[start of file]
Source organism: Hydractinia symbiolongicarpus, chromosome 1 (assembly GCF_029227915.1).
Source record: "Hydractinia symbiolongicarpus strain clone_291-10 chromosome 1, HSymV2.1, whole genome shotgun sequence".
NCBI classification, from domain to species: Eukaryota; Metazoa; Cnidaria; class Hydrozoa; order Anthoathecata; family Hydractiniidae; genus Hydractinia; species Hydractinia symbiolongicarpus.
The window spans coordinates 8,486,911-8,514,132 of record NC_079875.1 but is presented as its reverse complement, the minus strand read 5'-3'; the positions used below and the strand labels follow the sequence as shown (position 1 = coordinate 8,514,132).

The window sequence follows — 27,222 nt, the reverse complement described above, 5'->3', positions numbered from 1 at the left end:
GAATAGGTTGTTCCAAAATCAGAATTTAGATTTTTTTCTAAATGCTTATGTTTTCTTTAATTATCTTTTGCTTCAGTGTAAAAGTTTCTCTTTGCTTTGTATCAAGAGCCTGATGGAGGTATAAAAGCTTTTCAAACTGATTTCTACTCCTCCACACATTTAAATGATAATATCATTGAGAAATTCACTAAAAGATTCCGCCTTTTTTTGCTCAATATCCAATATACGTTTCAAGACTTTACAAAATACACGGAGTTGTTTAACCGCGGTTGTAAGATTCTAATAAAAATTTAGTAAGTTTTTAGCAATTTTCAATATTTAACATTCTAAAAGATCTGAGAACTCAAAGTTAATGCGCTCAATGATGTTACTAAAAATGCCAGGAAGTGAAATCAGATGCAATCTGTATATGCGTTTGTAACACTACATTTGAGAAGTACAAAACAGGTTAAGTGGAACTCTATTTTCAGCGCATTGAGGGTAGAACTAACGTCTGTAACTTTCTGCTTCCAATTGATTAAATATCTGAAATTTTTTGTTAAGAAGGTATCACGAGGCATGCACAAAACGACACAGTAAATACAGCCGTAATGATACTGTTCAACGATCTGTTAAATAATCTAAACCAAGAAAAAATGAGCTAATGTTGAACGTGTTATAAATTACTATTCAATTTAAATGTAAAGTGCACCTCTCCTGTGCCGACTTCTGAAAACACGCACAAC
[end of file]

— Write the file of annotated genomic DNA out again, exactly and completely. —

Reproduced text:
Source organism: Hydractinia symbiolongicarpus, chromosome 1 (assembly GCF_029227915.1).
Source record: "Hydractinia symbiolongicarpus strain clone_291-10 chromosome 1, HSymV2.1, whole genome shotgun sequence".
NCBI classification, from domain to species: Eukaryota; Metazoa; Cnidaria; class Hydrozoa; order Anthoathecata; family Hydractiniidae; genus Hydractinia; species Hydractinia symbiolongicarpus.
The window spans coordinates 8,486,911-8,514,132 of record NC_079875.1 but is presented as its reverse complement, the minus strand read 5'-3'; the positions used below and the strand labels follow the sequence as shown (position 1 = coordinate 8,514,132).

The window sequence follows — 27,222 nt, the reverse complement described above, 5'->3', positions numbered from 1 at the left end:
GAATAGGTTGTTCCAAAATCAGAATTTAGATTTTTTTCTAAATGCTTATGTTTTCTTTAATTATCTTTTGCTTCAGTGTAAAAGTTTCTCTTTGCTTTGTATCAAGAGCCTGATGGAGGTATAAAAGCTTTTCAAACTGATTTCTACTCCTCCACACATTTAAATGATAATATCATTGAGAAATTCACTAAAAGATTCCGCCTTTTTTTGCTCAATATCCAATATACGTTTCAAGACTTTACAAAATACACGGAGTTGTTTAACCGCGGTTGTAAGATTCTAATAAAAATTTAGTAAGTTTTTAGCAATTTTCAATATTTAACATTCTAAAAGATCTGAGAACTCAAAGTTAATGCGCTCAATGATGTTACTAAAAATGCCAGGAAGTGAAATCAGATGCAATCTGTATATGCGTTTGTAACACTACATTTGAGAAGTACAAAACAGGTTAAGTGGAACTCTATTTTCAGCGCATTGAGGGTAGAACTAACGTCTGTAACTTTCTGCTTCCAATTGATTAAATATCTGAAATTTTTTGTTAAGAAGGTATCACGAGGCATGCACAAAACGACACAGTAAATACAGCCGTAATGATACTGTTCAACGATCTGTTAAATAATCTAAACCAAGAAAAAATGAGCTAATGTTGAACGTGTTATAAATTACTATTCAATTTAAATGTAAAGTGCACCTCTCCTGTGCCGACTTCTGAAAACACGCACAAC